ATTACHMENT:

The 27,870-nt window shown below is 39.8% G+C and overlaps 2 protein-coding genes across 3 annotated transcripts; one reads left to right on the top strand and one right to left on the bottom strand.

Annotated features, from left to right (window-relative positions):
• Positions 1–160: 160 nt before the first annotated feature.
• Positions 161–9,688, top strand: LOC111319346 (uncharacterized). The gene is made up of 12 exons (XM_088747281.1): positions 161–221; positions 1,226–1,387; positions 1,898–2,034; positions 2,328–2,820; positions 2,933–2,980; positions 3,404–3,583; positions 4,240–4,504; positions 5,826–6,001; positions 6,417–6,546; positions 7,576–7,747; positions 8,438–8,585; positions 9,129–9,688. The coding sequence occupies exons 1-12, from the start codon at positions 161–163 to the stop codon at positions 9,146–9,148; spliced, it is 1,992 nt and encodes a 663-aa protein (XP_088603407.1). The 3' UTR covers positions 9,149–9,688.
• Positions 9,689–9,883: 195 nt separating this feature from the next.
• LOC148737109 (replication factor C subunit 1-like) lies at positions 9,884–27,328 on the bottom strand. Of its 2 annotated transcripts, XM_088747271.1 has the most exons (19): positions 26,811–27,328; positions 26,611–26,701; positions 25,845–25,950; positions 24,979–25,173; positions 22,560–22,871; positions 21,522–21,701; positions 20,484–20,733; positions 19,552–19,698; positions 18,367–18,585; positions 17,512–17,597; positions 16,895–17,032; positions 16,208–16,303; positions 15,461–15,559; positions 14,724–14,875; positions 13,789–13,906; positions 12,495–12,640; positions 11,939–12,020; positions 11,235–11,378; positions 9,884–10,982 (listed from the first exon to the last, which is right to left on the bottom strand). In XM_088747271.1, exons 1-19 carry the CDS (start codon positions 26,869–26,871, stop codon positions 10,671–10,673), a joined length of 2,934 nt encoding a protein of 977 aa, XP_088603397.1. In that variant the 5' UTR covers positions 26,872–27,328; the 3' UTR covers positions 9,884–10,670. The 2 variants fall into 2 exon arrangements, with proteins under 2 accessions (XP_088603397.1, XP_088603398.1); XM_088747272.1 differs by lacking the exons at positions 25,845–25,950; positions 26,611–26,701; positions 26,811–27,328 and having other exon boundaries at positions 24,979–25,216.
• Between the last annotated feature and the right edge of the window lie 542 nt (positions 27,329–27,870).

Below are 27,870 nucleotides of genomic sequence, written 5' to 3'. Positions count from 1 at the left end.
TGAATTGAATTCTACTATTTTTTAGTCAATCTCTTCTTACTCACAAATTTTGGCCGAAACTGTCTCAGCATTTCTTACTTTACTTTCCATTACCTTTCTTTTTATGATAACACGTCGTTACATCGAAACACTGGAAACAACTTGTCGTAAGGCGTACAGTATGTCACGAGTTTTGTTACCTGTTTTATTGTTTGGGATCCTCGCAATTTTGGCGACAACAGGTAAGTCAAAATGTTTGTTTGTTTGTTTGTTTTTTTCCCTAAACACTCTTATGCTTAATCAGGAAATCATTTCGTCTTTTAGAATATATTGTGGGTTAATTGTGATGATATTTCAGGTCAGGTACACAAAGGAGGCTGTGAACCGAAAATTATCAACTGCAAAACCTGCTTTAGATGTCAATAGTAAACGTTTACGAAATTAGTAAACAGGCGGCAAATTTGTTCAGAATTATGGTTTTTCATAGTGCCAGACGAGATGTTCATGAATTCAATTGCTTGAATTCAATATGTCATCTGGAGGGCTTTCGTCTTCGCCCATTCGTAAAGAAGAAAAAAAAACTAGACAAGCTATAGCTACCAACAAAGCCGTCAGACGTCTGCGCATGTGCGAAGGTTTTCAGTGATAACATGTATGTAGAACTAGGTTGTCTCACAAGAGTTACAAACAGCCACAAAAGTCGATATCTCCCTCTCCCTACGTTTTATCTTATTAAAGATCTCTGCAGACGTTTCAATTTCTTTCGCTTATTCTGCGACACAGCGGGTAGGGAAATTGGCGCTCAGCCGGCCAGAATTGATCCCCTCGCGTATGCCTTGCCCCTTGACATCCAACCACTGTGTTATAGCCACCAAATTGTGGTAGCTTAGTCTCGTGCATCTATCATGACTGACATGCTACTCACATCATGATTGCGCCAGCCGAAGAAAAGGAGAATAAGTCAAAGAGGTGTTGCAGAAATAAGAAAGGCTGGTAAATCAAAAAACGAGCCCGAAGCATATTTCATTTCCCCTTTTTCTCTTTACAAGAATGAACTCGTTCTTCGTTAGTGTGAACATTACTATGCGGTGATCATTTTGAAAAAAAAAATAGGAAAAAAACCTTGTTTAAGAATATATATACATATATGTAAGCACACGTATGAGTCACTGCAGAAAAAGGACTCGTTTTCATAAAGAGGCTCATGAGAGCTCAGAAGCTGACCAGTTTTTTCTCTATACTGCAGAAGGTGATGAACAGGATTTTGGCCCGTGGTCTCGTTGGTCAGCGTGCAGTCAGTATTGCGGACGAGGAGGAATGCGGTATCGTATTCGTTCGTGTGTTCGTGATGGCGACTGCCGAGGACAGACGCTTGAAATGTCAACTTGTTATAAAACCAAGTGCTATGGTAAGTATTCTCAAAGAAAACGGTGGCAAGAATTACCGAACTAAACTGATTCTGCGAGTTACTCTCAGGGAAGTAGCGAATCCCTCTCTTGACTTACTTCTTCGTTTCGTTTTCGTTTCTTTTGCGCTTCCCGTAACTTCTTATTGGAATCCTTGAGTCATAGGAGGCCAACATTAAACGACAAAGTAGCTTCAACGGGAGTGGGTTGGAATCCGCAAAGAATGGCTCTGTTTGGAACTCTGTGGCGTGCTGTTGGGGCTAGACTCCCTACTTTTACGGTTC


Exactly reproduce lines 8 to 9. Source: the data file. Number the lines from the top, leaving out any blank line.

Below are 27,870 nucleotides of genomic sequence, written 5' to 3'. Positions count from 1 at the left end.
TGAATTGAATTCTACTATTTTTTAGTCAATCTCTTCTTACTCACAAATTTTGGCCGAAACTGTCTCAGCATTTCTTACTTTACTTTCCATTACCTTTCTTTTTATGATAACACGTCGTTACATCGAAACACTGGAAACAACTTGTCGTAAGGCGTACAGTATGTCACGAGTTTTGTTACCTGTTTTATTGTTTGGGATCCTCGCAATTTTGGCGACAACAGGTAAGTCAAAATGTTTGTTTGTTTGTTTGTTTTTTTCCCTAAACACTCTTATGCTTAATCAGGAAATCATTTCGTCTTTTAGAATATATTGTGGGTTAATTGTGATGATATTTCAGGTCAGGTACACAAAGGAGGCTGTGAACCGAAAATTATCAACTGCAAAACCTGCTTTAGATGTCAATAGTAAACGTTTACGAAATTAGTAAACAGGCGGCAAATTTGTTCAGAATTATGGTTTTTCATAGTGCCAGACGAGATGTTCATGAATTCAATTGCTTGAATTCAATATGTCATCTGGAGGGCTTTCGTCTTCGCCCATTCGTAAAGAAGAAAAAAAAACTAGACAAGCTATAGCTACCAACAAAGCCGTCAGACGTCTGCGCATGTGCGAAGGTTTTCAGTGATAACATGTATGTAGAACTAGGTTGTCTCACAAGAGTTACAAACAGCCACAAAAGTCGATATCTCCCTCTCCCTACGTTTTATCTTATTAAAGATCTCTGCAGACGTTTCAATTTCTTTCGCTTATTCTGCGACACAGCGGGTAGGGAAATTGGCGCTCAGCCGGCCAGAATTGATCCCCTCGCGTATGCCTTGCCCCTTGACATCCAACCACTGTGTTATAGCCACCAAATTGTGGTAGCTTAGTCTCGTGCATCTATCATGACTGACATGCTACTCACATCATGATTGCGCCAGCCGAAGAAAAGGAGAATAAGTCAAAGAGGTGTTGCAGAAATAAGAAAGGCTGGTAAATCAAAAAACGAGCCCGAAGCATATTTCATTTCCCCTTTTTCTCTTTACAAGAATGAACTCGTTCTTCGTTAGTGTGAACATTACTATGCGGTGATCATTTTGAAAAAAAAAATAGGAAAAAAACCTTGTTTAAGAATATATATACATATATGTAAGCACACGTATGAGTCACTGCAGAAAAAGGACTCGTTTTCATAAAGAGGCTCATGAGAGCTCAGAAGCTGACCAGTTTTTTCTCTATACTGCAGAAGGTGATGAACAGGATTTTGGCCCGTGGTCTCGTTGGTCAGCGTGCAGTCAGTATTGCGGACGAGGAGGAATGCGGTATCGTATTCGTTCGTGTGTTCGTGATGGCGACTGCCGAGGACAGACGCTTGAAATGTCAACTTGTTATAAAACCAAGTGCTATGGTAAGTATTCTCAAAGAAAACGGTGGCAAGAATTACCGAACTAAACTGATTCTGCGAGTTACTCTCAGGGAAGTAGCGAATCCCTCTCTTGACTTACTTCTTCGTTTCGTTTTCGTTTCTTTTGCGCTTCCCGTAACTTCTTATTGGAATCCTTGAGTCATAGGAGGCCAACATTAAACGACAAAGTAGCTTCAACGGGAGTGGGTTGGAATCCGCAAAGAATGGCTCTGTTTGGAACTCTGTGGCGTGCTGTTGGGGCTAGACTCCCTACTTTTACGGTTC